A Microbicide is any substance or process that kills germs (bacteria, viruses, and other microorganisms that can cause infection and disease). Also called germicide.
A vaginal microbicide that could prevent sexual transmission of HIV-1 in women has tremendous potential for saving lives and helping staunch an epidemic.
A clinical trial has begun to examine the safety and use of two HIV prevention tools--oral pre-exposure prophylaxis and a vaginal ring--in adolescent girls and young women in southern Africa.
AIDS is already the leading cause of death among girls and young women in much of Africa, and matters could only get worse, given that for every day that passes, 1,000 more girls ages 15 to 24 are likely to become infected with HIV.
University at Buffalo researchers received an $880,000 grant to help quicken the development of generic equivalents of contraceptives and other drugs delivered vaginally or to the uterus, such as by intrauterine devices
The bite from a brown recluse spider (Loxosceles) can cause skin necrosis, renal failure, and even death. A new ointment is being tested in Brazil, however. Its effects have already been proven in tests conducted in cell cultures and animal models.
As incredible as it sounds, a rice paddy field could one day yield an inexpensive way to prevent HIV.
The nonprofit International Partnership for Microbicides announced today the start of the first clinical trial of vaginal rings designed to slowly release the antiretroviral drug dapivirine over three months to prevent HIV in women.
Scientists at the Gladstone Institutes discovered that the vaginal immune system is suppressed in response to RNA viruses, such as Zika.
Most women who used an experimental vaginal ring for HIV prevention report that the physical act of sex was largely unaffected by using the product, which is inserted monthly for continuous wear.
Women who took part in ASPIRE, a trial that found a vaginal ring containing an antiretroviral (ARV) drug called dapivirine was safe and helped protect against HIV, will soon be offered the opportunity to use the ring as part of a new study called HOPE.
In an important scientific achievement for women's health, two large Phase III clinical trials -- The Ring Study and ASPIRE -- have shown that a monthly vaginal ring containing the antiretroviral drug (ARV) dapivirine can safely help prevent HIV-1 infection in women.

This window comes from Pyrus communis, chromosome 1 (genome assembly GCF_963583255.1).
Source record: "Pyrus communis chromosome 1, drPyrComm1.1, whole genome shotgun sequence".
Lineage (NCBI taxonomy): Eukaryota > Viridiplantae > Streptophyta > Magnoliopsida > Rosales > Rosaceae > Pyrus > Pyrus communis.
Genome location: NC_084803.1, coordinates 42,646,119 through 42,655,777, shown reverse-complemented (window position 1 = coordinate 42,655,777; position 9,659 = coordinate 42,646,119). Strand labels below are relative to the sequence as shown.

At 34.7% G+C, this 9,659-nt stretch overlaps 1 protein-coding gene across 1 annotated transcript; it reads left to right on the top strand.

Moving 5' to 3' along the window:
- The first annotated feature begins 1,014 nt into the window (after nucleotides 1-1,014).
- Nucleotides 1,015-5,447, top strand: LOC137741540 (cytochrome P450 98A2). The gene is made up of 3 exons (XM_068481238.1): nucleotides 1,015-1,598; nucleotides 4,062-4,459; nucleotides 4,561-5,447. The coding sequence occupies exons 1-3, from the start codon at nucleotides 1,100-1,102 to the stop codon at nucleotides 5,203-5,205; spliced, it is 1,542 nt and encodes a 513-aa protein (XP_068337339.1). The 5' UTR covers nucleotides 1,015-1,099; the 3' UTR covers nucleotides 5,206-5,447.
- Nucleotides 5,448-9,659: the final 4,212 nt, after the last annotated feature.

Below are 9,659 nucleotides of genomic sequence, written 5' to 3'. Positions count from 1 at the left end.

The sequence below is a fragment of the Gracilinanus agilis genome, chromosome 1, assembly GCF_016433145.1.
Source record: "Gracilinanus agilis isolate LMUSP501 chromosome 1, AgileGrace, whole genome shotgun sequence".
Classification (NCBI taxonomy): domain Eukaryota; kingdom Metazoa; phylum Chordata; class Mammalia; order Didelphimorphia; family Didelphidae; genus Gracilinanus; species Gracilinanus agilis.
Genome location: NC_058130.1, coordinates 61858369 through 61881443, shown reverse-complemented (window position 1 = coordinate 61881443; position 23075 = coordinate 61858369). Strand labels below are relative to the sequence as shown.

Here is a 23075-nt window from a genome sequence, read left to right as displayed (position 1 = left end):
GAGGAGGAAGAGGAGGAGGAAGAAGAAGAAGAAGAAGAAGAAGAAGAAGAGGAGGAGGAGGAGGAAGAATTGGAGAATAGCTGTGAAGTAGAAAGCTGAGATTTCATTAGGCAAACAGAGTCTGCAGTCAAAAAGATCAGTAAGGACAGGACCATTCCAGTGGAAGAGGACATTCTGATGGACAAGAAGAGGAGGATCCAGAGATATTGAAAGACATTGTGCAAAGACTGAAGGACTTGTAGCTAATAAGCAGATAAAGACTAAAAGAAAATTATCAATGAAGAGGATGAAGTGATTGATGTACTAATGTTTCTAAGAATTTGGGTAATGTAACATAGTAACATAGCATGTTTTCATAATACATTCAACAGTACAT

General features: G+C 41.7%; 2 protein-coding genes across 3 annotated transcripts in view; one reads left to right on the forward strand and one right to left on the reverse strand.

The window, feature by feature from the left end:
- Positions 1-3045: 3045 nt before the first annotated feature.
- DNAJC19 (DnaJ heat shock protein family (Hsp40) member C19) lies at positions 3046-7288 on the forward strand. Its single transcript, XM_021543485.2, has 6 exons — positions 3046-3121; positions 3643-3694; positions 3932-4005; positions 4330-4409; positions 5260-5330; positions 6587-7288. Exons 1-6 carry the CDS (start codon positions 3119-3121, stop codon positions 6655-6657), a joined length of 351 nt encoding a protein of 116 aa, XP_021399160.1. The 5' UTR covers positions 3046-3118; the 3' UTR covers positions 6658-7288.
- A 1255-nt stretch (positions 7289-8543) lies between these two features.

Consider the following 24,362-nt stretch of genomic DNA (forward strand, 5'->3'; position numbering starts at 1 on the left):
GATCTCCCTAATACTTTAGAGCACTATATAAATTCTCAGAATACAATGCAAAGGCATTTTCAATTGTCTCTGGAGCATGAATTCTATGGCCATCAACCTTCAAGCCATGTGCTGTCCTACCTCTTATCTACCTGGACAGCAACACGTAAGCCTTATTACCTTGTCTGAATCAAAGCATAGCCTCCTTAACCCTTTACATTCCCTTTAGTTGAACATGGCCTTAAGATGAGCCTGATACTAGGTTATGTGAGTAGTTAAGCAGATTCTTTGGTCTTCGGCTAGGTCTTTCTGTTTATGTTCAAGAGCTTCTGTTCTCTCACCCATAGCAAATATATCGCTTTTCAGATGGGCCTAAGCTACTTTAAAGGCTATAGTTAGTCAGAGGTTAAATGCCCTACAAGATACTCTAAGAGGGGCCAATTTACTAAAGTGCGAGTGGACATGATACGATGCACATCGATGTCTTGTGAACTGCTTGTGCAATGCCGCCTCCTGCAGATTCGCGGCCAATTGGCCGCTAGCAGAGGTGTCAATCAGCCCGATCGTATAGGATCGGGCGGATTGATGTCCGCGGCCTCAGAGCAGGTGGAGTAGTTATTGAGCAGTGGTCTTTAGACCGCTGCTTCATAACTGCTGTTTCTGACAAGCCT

Enemas are commonly used by men who have sex with men (MSM) and transwomen (TW) before sexual intercourse. But these groups are vulnerable to HIV and a host of other sexually transmitted infections because enemas -- even those that use tap water -- can seriously damage the thin tissue lining the rectum, allowing for easier transmission of harmful viruses and bacteria.
CONRAD is pleased to announce a new funding agreement, in collaboration with the U.S. President's Emergency Plan for AIDS Relief and the U.S. Agency for International Development, in support of a human centered design (HCD) strategy to increase demand, use and adherence of HIV prevention products for high risk women in Africa.
An unprecedented potential "molecular tweezer" called CLR01, reported in the journal eLife, not only blocks HIV and other sexually transmitted viruses, but also breaks up proteins in semen that boost infection.
In a first for HIV prevention, an international team of researchers have completed follow-up of participants enrolled in a pivotal Phase III trial that tested the safety and effectiveness of a vaginal ring for preventing HIV in women.
Dr. Deborah Anderson from Boston University School of Medicine (BUSM) and her colleagues are challenging dogma about the transmission of the human immunodeficiency virus type 1 (HIV-1).
The Population Council will present new research on novel approaches to HIV, sexually transmitted infections (STIs), and unintended pregnancy prevention at the HIV Research for Prevention Conference, (HIV R4P) in Cape Town, South Africa. HIV R4P, which runs 28–31 October, is the first global scientific meeting dedicated exclusively to research on biomedical HIV prevention.
The Miriam Hospital is part of a research collaboration that has received a $20 million grant from the National Institutes of Health (NIH) to develop an intravaginal ring (IVR) that can deliver powerful antiretroviral (ARV) drugs to prevent the spread of sexually transmitted HIV in women.
A unique method for delivering compounds that could positively impact the global battle against HIV and AIDS may be possible, thanks to researchers in Penn State's College of Agricultural Sciences.
Scientists at the University of Nebraska-Lincoln College of Engineering's Biological Process Development Facility have successfully produced a drug compound with potential to block HIV transmission in women.